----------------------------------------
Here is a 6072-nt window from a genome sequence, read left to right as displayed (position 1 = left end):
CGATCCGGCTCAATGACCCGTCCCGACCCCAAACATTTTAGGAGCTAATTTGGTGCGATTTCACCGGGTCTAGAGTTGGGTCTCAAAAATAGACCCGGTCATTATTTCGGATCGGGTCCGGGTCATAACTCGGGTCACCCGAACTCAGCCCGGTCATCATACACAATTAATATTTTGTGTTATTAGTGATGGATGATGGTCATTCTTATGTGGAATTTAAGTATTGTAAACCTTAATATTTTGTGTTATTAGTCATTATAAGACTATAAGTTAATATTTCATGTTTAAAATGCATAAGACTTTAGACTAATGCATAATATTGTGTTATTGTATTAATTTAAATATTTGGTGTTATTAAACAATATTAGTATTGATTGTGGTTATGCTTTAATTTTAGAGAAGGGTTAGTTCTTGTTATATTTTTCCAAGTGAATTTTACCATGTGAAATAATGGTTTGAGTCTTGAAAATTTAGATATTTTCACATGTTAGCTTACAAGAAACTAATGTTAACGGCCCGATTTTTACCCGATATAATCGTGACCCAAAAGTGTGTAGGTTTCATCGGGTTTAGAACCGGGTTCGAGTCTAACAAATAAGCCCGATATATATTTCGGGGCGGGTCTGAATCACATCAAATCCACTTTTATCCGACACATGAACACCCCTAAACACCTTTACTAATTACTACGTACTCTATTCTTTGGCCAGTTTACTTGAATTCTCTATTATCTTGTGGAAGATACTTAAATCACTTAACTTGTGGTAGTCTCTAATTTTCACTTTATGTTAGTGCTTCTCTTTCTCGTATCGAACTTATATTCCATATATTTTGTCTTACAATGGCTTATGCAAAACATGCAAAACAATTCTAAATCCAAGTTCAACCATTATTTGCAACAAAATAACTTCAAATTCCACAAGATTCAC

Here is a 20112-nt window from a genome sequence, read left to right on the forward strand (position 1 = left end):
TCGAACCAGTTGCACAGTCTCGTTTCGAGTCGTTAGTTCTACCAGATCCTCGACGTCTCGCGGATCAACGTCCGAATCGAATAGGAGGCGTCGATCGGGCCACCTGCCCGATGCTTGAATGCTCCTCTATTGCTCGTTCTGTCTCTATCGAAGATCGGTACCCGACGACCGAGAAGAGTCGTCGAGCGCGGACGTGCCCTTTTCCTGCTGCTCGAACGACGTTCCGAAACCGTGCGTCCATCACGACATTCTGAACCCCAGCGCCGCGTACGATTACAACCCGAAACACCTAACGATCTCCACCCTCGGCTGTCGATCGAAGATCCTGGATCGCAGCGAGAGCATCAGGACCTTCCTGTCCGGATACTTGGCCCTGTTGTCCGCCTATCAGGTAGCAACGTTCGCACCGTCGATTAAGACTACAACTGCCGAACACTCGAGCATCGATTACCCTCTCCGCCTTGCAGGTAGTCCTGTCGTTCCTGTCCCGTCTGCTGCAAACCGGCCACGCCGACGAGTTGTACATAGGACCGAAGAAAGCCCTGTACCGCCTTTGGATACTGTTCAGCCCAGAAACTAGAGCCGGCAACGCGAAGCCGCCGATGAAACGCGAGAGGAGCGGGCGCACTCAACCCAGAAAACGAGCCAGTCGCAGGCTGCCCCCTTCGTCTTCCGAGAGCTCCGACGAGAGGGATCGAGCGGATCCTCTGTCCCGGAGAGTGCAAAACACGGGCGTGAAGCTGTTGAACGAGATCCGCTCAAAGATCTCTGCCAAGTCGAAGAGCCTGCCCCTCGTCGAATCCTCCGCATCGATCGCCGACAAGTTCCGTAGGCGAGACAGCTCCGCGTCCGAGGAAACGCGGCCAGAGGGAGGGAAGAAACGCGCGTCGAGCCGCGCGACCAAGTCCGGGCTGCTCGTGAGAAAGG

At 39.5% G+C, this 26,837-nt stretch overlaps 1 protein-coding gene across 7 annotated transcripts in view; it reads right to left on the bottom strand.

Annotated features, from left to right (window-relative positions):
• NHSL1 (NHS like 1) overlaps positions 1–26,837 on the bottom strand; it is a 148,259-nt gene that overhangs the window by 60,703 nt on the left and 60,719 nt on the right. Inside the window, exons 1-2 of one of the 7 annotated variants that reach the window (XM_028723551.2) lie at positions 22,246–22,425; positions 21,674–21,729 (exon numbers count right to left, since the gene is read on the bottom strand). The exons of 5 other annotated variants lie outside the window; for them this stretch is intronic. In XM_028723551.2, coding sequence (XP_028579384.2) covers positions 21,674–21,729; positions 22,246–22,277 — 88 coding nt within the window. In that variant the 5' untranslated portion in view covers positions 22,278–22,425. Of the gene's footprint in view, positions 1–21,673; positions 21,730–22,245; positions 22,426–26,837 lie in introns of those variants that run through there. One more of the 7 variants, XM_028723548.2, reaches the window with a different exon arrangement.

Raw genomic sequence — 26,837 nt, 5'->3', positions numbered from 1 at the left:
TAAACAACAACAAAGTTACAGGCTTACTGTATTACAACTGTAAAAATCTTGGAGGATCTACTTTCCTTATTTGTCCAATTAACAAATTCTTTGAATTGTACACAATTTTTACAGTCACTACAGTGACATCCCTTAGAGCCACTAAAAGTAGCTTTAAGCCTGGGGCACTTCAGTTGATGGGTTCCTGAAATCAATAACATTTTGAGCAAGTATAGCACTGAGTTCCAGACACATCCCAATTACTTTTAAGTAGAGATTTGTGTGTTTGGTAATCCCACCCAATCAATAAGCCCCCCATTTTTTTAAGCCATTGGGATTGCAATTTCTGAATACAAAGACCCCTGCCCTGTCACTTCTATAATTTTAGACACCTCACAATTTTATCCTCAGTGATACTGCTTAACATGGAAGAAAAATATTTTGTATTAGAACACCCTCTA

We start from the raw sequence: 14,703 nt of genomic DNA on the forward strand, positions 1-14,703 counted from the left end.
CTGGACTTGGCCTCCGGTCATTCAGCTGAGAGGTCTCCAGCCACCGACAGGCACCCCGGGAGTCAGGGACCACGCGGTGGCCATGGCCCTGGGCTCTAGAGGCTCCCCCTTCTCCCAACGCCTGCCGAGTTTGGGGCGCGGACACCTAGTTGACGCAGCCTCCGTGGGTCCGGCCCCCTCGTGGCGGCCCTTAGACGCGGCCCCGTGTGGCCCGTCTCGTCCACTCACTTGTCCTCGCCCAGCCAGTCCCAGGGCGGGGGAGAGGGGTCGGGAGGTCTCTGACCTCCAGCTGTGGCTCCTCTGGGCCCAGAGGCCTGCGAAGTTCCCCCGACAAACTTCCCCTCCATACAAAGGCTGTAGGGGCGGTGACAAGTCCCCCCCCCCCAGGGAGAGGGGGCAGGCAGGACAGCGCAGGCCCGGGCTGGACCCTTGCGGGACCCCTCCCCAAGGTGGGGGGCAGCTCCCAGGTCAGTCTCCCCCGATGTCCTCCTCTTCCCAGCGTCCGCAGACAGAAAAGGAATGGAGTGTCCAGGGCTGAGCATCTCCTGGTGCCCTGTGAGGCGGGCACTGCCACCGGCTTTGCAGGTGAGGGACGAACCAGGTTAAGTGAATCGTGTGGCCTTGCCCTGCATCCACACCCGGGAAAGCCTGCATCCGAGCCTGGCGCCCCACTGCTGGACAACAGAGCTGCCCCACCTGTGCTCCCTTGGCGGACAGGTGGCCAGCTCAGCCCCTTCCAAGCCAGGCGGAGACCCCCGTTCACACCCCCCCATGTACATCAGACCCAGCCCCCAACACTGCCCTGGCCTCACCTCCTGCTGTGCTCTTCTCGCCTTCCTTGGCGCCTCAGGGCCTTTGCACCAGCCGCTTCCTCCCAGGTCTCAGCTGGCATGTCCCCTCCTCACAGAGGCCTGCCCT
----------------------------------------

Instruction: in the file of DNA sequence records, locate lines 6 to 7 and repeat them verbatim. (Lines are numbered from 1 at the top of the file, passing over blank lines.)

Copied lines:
Annotated features, from left to right (window-relative positions):
• NHSL1 (NHS like 1) overlaps positions 1–26,837 on the bottom strand; it is a 148,259-nt gene that overhangs the window by 60,703 nt on the left and 60,719 nt on the right. Inside the window, exons 1-2 of one of the 7 annotated variants that reach the window (XM_028723551.2) lie at positions 22,246–22,425; positions 21,674–21,729 (exon numbers count right to left, since the gene is read on the bottom strand). The exons of 5 other annotated variants lie outside the window; for them this stretch is intronic. In XM_028723551.2, coding sequence (XP_028579384.2) covers positions 21,674–21,729; positions 22,246–22,277 — 88 coding nt within the window. In that variant the 5' untranslated portion in view covers positions 22,278–22,425. Of the gene's footprint in view, positions 1–21,673; positions 21,730–22,245; positions 22,426–26,837 lie in introns of those variants that run through there. One more of the 7 variants, XM_028723548.2, reaches the window with a different exon arrangement.